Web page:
BERLIN (Reuters) - Suspected far-right extremists have threatened asylum seekers in the eastern German town of Bautzen, police said on Wednesday, adding to signs of discontent over an influx of almost one million last year.
Police cited witnesses as saying that about eight men had threatened a group of two German women and three young asylum seekers in the town on Tuesday evening. Two of the men aimed objects resembling pistols at the asylum seekers, police said.
Witnesses said the men belonged to the right-wing scene and investigations were under way.
Some Germans fear their country is being overrun by foreigners and Chancellor Angela Merkel has drawn criticism for her liberal migrant policy as the number of violent attacks on asylum seekers or their reception centers has risen.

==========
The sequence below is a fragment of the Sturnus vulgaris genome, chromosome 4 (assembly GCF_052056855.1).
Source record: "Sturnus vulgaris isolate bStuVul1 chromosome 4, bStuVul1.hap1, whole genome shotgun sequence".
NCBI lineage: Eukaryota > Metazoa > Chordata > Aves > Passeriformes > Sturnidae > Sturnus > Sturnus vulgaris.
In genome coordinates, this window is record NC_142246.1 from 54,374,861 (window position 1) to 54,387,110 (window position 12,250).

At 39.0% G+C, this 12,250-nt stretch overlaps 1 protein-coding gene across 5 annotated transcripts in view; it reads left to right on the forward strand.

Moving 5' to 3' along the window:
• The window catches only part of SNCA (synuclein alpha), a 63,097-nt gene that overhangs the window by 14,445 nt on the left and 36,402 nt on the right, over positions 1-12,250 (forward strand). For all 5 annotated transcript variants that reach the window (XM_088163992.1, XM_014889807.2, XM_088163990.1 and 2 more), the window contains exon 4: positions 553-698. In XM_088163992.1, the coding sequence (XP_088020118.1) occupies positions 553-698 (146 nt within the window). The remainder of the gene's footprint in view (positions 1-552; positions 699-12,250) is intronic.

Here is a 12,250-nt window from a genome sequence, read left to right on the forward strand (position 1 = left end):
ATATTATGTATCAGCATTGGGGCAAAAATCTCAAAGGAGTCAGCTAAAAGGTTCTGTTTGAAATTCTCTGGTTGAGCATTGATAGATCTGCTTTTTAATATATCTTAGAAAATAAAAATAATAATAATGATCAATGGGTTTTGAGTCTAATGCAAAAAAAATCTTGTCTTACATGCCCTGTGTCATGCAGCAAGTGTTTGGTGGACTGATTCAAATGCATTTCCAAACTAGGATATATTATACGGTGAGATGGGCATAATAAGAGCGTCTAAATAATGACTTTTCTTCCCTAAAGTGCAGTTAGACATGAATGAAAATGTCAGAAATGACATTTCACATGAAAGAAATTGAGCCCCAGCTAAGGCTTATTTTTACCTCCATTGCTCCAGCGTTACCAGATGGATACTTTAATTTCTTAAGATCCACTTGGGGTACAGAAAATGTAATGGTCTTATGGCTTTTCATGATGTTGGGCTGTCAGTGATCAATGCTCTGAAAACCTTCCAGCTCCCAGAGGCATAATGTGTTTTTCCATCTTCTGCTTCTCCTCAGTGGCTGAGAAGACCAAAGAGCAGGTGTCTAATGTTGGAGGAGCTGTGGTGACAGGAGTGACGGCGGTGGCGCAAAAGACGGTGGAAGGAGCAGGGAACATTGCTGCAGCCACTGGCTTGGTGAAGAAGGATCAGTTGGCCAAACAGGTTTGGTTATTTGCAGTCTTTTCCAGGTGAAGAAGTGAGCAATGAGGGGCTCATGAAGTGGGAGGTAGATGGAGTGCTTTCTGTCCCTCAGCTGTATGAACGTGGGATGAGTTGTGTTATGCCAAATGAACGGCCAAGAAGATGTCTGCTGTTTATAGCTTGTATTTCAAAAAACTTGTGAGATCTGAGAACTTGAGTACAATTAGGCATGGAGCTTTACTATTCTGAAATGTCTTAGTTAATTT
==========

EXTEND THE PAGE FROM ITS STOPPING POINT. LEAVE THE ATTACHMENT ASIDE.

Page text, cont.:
Merkel’s conservatives have lost some support to the anti-immigrant Alternative for Germany (AfD).
In another incident in Bautzen, police quoted witnesses as saying a 20-year-old Libyan, who was under the influence of alcohol, accompanied by two other asylum seekers assaulted a 19-year-old German outside a supermarket.
Police took the Libyan into custody. Around 10-15 people pursued the two other asylum seekers and threw stones at them before being dispersed by police. Four people of German nationality were detained and police were checking whether they were also involved in the other Bautzen incident.
Bautzen police said they had launched criminal proceedings against a 29-year-old German man in possession of a stun gun who is suspected of having threatened an asylum seeker.
Right-wing extremists and asylum seekers have previously clashed in Bautzen.
Reporting by Michelle Martin; editing by Mark Heinrich